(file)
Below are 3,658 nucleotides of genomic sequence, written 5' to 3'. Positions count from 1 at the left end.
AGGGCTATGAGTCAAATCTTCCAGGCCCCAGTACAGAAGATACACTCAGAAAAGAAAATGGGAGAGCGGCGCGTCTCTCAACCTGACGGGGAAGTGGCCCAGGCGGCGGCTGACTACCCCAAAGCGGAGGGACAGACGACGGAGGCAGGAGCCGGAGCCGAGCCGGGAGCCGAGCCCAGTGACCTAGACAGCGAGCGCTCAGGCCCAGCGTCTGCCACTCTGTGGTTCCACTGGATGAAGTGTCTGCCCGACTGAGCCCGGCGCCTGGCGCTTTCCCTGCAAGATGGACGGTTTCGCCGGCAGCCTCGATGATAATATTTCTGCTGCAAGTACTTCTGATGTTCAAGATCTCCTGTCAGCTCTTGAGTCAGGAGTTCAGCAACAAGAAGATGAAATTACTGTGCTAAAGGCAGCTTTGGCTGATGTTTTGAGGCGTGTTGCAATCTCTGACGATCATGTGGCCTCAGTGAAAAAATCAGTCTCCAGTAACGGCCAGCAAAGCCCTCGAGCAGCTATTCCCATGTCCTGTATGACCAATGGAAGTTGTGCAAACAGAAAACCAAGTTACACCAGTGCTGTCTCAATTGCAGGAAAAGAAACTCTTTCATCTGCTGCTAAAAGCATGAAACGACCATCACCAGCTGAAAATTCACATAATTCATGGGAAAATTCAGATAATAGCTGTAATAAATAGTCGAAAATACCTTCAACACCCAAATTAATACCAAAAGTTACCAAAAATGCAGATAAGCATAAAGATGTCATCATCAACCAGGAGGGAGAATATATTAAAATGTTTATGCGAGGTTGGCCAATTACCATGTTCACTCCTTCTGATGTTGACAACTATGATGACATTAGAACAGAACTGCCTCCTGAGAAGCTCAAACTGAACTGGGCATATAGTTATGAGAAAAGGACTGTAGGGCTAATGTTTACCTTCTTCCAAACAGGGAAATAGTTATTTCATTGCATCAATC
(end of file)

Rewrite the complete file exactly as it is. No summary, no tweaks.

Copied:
Below are 3,658 nucleotides of genomic sequence, written 5' to 3'. Positions count from 1 at the left end.
AGGGCTATGAGTCAAATCTTCCAGGCCCCAGTACAGAAGATACACTCAGAAAAGAAAATGGGAGAGCGGCGCGTCTCTCAACCTGACGGGGAAGTGGCCCAGGCGGCGGCTGACTACCCCAAAGCGGAGGGACAGACGACGGAGGCAGGAGCCGGAGCCGAGCCGGGAGCCGAGCCCAGTGACCTAGACAGCGAGCGCTCAGGCCCAGCGTCTGCCACTCTGTGGTTCCACTGGATGAAGTGTCTGCCCGACTGAGCCCGGCGCCTGGCGCTTTCCCTGCAAGATGGACGGTTTCGCCGGCAGCCTCGATGATAATATTTCTGCTGCAAGTACTTCTGATGTTCAAGATCTCCTGTCAGCTCTTGAGTCAGGAGTTCAGCAACAAGAAGATGAAATTACTGTGCTAAAGGCAGCTTTGGCTGATGTTTTGAGGCGTGTTGCAATCTCTGACGATCATGTGGCCTCAGTGAAAAAATCAGTCTCCAGTAACGGCCAGCAAAGCCCTCGAGCAGCTATTCCCATGTCCTGTATGACCAATGGAAGTTGTGCAAACAGAAAACCAAGTTACACCAGTGCTGTCTCAATTGCAGGAAAAGAAACTCTTTCATCTGCTGCTAAAAGCATGAAACGACCATCACCAGCTGAAAATTCACATAATTCATGGGAAAATTCAGATAATAGCTGTAATAAATAGTCGAAAATACCTTCAACACCCAAATTAATACCAAAAGTTACCAAAAATGCAGATAAGCATAAAGATGTCATCATCAACCAGGAGGGAGAATATATTAAAATGTTTATGCGAGGTTGGCCAATTACCATGTTCACTCCTTCTGATGTTGACAACTATGATGACATTAGAACAGAACTGCCTCCTGAGAAGCTCAAACTGAACTGGGCATATAGTTATGAGAAAAGGACTGTAGGGCTAATGTTTACCTTCTTCCAAACAGGGAAATAGTTATTTCATTGCATCAATC